There was once a time not so long ago when marijuana legalization was touted as a way to pull people out of the black market and get them to shop for their stoned surplus through legitimate sources. But then, all of a sudden, the conversation turned to, well, maybe legalization will persuade pot consumers to head over to their friendly neighborhood weed store and buy it legally, or perhaps they’ll continue to frequent street dealers to avoid taxes and any personal association with the cannabis scene.
We’ve witnessed both scenarios go down ever since states began legalizing marijuana for recreational use around five years ago. In Washington state, however, scientific minds are relatively sure that the majority of cannabis consumers are now buying dope through legal channels, and they have the mounds of sewage to prove it.
A research team from the University of Puget Sound and the University of Washington has concluded that marijuana legalization in the Evergreen State has crippled the black market pot trade in a big way. All they had to do to summon this result is roll up their sleeves (and roll them up high… putting on two layers of gloves, as well) and conduct a three-year analysis of the pee and poo pouring through the state’s sewer systems. What can we say, some scientists get to have all the fun. They then compared the waste output with the state’s cannabis sale data in an attempt to get to the bottom of where the weed was coming from — legal dispensaries or black market.
In the end, legal weed was the winner.
Now, you’re probably sitting there all perplexed, thinking something like, “how in the heck were these white coats able to test the toilet water of a population and distinguish between the legal weed and the other?” We know this is one of your most pressing questions because it was one of ours. In fact, it has been all some of us have been able to think about since coming across this study. If human waste is that telling, we may all be doomed to Orwellian controls one day.
But it turns out that watching THC levels actually played a significant role in making this determination.
Researchers said that when retail reefer sales got started in 2014, they noticed a 9% increase of THC in the sewage each quarter. At least this was the case in the two sewage treatment plants used in the study. After noticing that the state’s pot sales were increasing in upwards of 70 percent at the same time, researchers concluded that the majority of the pot in the waste was purchased legally. All in, the waste of around 200,000 people was examined. This is said to be enough to gain an understanding of how much marijuana the total population is consuming.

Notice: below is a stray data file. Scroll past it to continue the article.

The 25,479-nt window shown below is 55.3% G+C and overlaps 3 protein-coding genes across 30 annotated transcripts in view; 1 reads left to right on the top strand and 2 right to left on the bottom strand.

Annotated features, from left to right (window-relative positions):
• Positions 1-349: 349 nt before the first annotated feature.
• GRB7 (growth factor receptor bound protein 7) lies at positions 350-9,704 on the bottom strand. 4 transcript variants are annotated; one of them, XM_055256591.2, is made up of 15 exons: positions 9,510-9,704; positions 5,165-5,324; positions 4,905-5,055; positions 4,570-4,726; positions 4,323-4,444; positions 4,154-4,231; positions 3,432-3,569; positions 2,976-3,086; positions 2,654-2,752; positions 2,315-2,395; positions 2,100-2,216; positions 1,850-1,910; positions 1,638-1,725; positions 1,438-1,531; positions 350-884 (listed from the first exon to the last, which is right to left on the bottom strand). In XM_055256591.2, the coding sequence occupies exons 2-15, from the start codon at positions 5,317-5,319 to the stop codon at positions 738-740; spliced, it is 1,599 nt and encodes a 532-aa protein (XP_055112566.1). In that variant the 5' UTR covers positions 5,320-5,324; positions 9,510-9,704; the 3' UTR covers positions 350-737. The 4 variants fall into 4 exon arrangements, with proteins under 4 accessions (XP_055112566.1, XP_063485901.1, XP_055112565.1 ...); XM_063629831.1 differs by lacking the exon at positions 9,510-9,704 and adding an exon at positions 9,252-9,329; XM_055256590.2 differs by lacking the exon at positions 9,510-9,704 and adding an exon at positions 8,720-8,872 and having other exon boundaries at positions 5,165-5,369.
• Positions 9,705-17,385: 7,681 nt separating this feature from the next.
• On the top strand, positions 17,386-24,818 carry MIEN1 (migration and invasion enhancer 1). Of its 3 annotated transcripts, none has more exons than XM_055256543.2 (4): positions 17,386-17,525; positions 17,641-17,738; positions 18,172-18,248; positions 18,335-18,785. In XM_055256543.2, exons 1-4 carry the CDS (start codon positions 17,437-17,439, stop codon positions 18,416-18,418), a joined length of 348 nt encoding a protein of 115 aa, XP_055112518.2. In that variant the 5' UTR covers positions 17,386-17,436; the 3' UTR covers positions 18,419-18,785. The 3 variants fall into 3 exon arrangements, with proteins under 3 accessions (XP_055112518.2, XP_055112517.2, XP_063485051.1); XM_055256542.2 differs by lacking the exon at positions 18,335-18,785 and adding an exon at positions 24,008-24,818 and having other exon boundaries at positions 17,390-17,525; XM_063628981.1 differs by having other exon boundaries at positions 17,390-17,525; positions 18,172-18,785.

“Given that wastewater represents a total population measure, these findings suggest that many established users switched from the illegal to the legal market,”the study’s authors wrote. “This is the strongest statement possible regarding displacement of the illegal market, given limitations regarding knowledge of the excretion rates of different forms of cannabis, which limit matching sales to wastewater system users, and the wastewater stability of THC-COOH.”
As disgusting as it may sound, scientists are always out there investigating the sewers to learn more about drug trends. We are essentially telling on ourselves each time we enter a bathroom. There are some, however, who believe that this method is teetering a fine line between science and mass surveillance. In this particular situation, scientists set out to learn more about the trends surrounding marijuana use — a legal substance statewide. But these practices can also be used to measure the total consumption of illicit drugs too. There is a concern that sewage epidemiology could eventually lead to law enforcement using data to make life harder on communities with higher drug use. So far, this practice has not spiraled out of control as far as we know. But just old Uncle Sam some time and he will find a way to make a breach.
TELL US, did you know research teams were testing sewage for traces of THC?